Biggest Change Ever
Where was all this leading? To the next Apple system iteration — the release of iOS7. “This is why we get so excited when we are working on a new version of iOS. Because we know we can positively affect millions of developers and hundreds of millions of users,” he said.
Cook called iOS7 “the biggest change to iOS since the introduction of iPhone,” cued a video overview featuring Jonathan Ive, Senior Vice President, Industrial Design and received a standing ovation for “amazing new features and stunning new UI.”
Craig Federighi, Apple's Senior Vice President of Software Engineering was then brought to stage to demo the system that he referred to as “new but instantly familiar.”
Federighi’s 10 Features of iOS7
This will all come to iPad as well. He said there is more to it than there was time to talk about, and did highlight one measly enterprise focused feature — per app VPN.
Control Center: Swipe up from bottom of device and there’s your settings in a “gesture” – available even from the lock screen
Multitasking: iOS7 is built on “ industrial strength” of OSX but with battery life in mind for multitasking for all apps; the system notices apps you use all day and provides background check to keep the app going and up to date; also performs “opportunistic” updates when device gets woken up and adapts to network coverage; it runs multiple apps at once and the user can now tap and move in and out from app to app rather than going home each time
Safari: Has full screen look to focus on content; one tap access to favorites; search and access URLs interface for tabs
Airdrop: “Easiest” way to share; when in any app that offers a share sheet, friends pics show up; you tap and then your friend gets a panel that you want to share; you can tap multiple people (Here he called out the fact that this does not require “phone” bumping — a knock to Samsung.)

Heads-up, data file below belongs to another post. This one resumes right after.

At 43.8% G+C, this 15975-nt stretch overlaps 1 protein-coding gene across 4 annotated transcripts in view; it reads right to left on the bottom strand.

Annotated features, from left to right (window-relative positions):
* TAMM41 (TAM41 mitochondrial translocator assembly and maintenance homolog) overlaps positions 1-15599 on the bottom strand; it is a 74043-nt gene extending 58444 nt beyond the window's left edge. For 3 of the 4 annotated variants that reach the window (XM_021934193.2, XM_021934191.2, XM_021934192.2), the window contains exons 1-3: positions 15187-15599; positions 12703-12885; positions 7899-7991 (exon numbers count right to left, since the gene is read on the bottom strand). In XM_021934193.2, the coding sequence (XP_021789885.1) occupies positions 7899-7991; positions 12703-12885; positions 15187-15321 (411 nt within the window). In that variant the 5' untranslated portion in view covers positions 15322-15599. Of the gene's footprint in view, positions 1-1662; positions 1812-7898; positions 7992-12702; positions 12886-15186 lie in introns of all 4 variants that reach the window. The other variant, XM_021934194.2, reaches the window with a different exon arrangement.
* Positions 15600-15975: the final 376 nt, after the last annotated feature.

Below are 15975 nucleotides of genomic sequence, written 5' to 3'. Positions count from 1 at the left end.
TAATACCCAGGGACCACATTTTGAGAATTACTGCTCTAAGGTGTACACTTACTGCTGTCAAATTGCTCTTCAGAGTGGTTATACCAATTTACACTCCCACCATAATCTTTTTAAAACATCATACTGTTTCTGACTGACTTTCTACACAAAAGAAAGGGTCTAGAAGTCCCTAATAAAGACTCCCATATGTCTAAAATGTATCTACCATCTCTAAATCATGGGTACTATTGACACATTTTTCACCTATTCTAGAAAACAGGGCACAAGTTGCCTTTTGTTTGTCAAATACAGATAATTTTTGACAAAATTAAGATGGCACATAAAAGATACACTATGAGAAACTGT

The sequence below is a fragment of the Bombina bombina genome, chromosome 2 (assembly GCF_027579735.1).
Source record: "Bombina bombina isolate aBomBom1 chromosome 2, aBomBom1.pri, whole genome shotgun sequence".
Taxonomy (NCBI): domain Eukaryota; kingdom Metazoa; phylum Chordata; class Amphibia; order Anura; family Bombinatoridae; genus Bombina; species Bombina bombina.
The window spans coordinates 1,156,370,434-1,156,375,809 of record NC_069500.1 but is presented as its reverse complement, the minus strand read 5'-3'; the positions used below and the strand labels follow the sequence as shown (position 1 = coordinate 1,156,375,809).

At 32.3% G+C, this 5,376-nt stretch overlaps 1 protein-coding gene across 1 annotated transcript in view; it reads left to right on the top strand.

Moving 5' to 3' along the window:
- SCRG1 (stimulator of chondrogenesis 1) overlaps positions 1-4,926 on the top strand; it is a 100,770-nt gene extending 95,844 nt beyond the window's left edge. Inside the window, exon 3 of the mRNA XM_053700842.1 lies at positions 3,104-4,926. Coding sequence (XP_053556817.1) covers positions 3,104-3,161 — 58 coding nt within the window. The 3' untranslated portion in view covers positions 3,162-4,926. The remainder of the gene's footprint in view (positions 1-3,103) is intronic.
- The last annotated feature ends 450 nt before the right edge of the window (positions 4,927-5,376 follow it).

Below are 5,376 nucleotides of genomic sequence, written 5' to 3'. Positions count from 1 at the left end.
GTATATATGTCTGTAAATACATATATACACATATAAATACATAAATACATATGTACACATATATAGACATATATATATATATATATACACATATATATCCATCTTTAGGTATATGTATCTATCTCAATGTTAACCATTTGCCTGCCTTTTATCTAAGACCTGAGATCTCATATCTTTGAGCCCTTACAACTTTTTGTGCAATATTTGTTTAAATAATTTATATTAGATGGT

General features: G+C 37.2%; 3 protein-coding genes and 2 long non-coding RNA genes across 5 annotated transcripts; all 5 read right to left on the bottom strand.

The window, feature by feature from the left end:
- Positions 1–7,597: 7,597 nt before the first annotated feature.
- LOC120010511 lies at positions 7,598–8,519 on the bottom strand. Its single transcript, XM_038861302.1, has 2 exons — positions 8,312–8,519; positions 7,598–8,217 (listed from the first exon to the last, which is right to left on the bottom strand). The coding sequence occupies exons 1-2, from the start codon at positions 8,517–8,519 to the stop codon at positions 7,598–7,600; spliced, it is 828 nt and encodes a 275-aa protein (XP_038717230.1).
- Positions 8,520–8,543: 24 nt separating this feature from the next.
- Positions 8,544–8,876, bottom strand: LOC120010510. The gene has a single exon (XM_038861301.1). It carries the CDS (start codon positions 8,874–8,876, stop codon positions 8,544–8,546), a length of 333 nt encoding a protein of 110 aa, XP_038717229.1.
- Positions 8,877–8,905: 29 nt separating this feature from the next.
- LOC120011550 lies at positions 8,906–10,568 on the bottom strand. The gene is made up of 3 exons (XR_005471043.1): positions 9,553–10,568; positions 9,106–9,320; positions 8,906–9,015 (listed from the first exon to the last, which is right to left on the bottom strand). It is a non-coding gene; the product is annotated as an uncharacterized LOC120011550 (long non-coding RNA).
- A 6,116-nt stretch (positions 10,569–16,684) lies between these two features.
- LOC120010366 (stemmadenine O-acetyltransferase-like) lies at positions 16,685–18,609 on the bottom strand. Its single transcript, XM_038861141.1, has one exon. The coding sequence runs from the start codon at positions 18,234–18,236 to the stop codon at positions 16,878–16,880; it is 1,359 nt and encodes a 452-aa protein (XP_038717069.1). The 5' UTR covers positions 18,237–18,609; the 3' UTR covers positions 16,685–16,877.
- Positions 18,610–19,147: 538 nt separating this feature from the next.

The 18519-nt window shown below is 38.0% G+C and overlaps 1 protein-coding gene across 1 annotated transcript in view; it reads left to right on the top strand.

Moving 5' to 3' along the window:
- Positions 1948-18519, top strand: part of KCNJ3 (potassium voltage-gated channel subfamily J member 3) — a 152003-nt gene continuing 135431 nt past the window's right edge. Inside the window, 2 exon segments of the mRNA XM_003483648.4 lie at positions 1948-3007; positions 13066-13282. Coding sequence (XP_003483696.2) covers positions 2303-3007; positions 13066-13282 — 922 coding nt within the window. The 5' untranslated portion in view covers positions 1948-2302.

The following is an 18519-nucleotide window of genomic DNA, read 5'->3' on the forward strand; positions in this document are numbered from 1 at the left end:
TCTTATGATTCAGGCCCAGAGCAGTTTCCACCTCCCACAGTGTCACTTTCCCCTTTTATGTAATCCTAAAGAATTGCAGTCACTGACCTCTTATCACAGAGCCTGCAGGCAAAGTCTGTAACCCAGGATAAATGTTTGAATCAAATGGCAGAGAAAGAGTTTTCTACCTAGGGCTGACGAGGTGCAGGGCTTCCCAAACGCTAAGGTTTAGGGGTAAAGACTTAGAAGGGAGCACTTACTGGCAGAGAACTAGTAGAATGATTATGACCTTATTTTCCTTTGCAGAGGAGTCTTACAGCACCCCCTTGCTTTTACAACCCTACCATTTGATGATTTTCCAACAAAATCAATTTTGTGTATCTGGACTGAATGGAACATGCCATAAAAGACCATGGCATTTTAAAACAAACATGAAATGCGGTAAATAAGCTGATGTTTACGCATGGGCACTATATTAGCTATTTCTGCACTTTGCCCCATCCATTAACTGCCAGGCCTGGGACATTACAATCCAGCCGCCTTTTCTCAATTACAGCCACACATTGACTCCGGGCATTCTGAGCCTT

Camera: Now 4-in-1; swipe from camera to video to crop to panoramic; features live photo filters and new photo app to manage photos which are currently unorganized; provides new ways to share through Airdrop and iCloud
Siri: New voice of male or female available in multi-language; it’s gotten “a lot smarter;” can play your last voicemail and adjust settings; it can answer more questions – now integrated with Twitter and Wikipedia, and brings web search results from bing
iOS in the Car- Siri can be used “eyes free” to get directions, get iMessages and dictate responses, play music and more
App Store; New ways to search for apps include age range and apps "near me"; No more update notices — auto updates are built in
Music App: “the best player we have ever done;” shows all purchased music from iCloud, plus movies and TV shows right in your library; includes the new iTunes Radio with set of featured stations, songs trending on Twitter, for example; create your own stations; keeps track of all the songs you listen to across all stations; built across devices (including “living room” with Apple TV)
Activation Lock: If a thief tries to turn off Find My iPhone, or wipes the device entirely, they will not be able to reactivate it because they don’t know your iCloud user name; “a powerful theft deterrent”
iOS7 was made available to developers on Beta right away; Beta for iPad will be released in the “coming weeks” and for everyone else, this fall. It will be available for iPhone 4 and later, iPad 2 and later and iPad mini.
Ive commented, “We see iOS7 as defining an important new direction, and, in many ways, as the beginning.” With Apple, there’s always allusion to more, and the market now awaits for fall, when it will be Apple season in more ways than one.